Modern sea ice appeared in Arctic Ocean 2.6 million years ago


Share post:

“We have not seen an ice free period in the Arctic Ocean for 2,6 million years. However, we may see it in our lifetime.” says marine geologist Jochen Knies. In an international collaborative project, Knies has studied the historic emergence of the ice in the Arctic Ocean. The results are published in Nature Communications.

Modern sea ice appeared in Arctic Ocean 2.6 million years ago
Field Work in the Arctic sea ice [Credit: Thomas A. Brown and Simon T. Belt]

The extent of sea ice cover in Arctic was much less than it is today between four and five million years ago. The maximum winter extent did not reaching its current location until around 2.6 million years ago. This new knowledge can now be used to improve future climate models.

“We have not seen an ice free period in the Arctic Ocean for 2,6 million years. However, we may see it in our lifetime. The new IPCC report shows that the expanse of the Arctic ice cover has been quickly shrinking since the 70-ies, with 2012 being the year of the sea ice minimum,” Jochen Knies.

He is marine geologist at the Geological Survey of Norway (NGU) and Centre for Arctic Gas Hydrate, Climate and Environment, UiT The Arctic Univeristy of Norway.

In an international collaborative project, Jochen Knies has studied the trend in the sea ice extent in the Arctic Ocean from 5.3 to 2.6 million years ago. That was the last time Earth experienced a long period with a climate that, on average, was warm before cold ice ages began to alternate with mild interglacials.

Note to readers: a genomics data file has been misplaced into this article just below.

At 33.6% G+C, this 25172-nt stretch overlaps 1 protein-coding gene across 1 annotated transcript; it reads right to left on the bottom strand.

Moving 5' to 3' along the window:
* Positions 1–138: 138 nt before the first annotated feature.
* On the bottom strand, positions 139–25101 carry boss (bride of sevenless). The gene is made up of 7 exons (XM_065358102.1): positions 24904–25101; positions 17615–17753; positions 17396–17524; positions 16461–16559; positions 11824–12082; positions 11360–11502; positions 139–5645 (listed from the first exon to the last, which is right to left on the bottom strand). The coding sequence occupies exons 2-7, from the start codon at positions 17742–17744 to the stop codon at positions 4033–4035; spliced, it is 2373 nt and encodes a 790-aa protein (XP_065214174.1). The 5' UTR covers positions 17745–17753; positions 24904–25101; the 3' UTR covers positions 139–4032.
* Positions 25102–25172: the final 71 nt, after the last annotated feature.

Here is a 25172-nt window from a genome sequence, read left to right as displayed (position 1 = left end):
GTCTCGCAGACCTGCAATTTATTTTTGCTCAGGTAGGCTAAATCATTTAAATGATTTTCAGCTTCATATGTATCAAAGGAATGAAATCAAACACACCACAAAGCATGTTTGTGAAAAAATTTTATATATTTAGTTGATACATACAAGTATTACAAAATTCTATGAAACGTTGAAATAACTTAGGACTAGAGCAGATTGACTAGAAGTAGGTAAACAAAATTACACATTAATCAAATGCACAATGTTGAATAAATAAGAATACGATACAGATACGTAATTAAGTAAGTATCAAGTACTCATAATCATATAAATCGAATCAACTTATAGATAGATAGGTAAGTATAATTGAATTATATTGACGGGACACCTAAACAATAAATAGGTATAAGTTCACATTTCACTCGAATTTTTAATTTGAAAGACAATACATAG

Fossils reveal past sea ice extent

“When we studied molecules from certain plant fossils preserved in sediments at the bottom of the ocean, we found that large expanses of the Arctic Ocean were free of sea ice until four million years ago,” Knies tells us.

Modern sea ice appeared in Arctic Ocean 2.6 million years ago
Satellite data reveal how the new record low Arctic sea ice extent, from Sept. 16, 2012, 
compares to the average minimum extent over the past 30 years
 (in yellow) [Credit: NASA]

“Later, the sea ice gradually expanded from the very high Arctic before reaching, for the first time, what we now see as the boundary of the winter ice around 2.6 million years ago ,” says Jochen Knies, who is also attached to CAGE, the Centre for Arctic Gas Hydrate, Environment and Climate at the University of Tromso, the Arctic University of Norway.

Arctic Ocean likely to be completely free of sea ice

The research is of great interest on the international stage because present-day global warming is strongly tied to a shrinking ice cover in the Arctic Ocean. By the end of the present century, the Arctic Ocean seems likely to be completely free of sea ice, especially in summer.

This may have major significance for the entire planet ‘s climate system. Polar oceans , their temperature and salinity, are important drivers for world ocean circulation that distributes heat in the oceans. It also affects the heat distribution in the atmosphere. Trying to anticipate future changes in this finely tuned system, is a priority for climate researchers. For that they use climate modeling , which relies on good data.

“Our results can be used as a tool in climate modelling to show us what kind of climate we can expect at the turn of the next century. There is no doubt that this will be one of many tools the UN Climate Panel will make use of, too. The extent of the ice in the Arctic has always been very uncertain but, through this work, we show how the sea ice in the Arctic Ocean developed before all the land-based ice masses in the Northern Hemisphere were established,” Jochen Knies explains.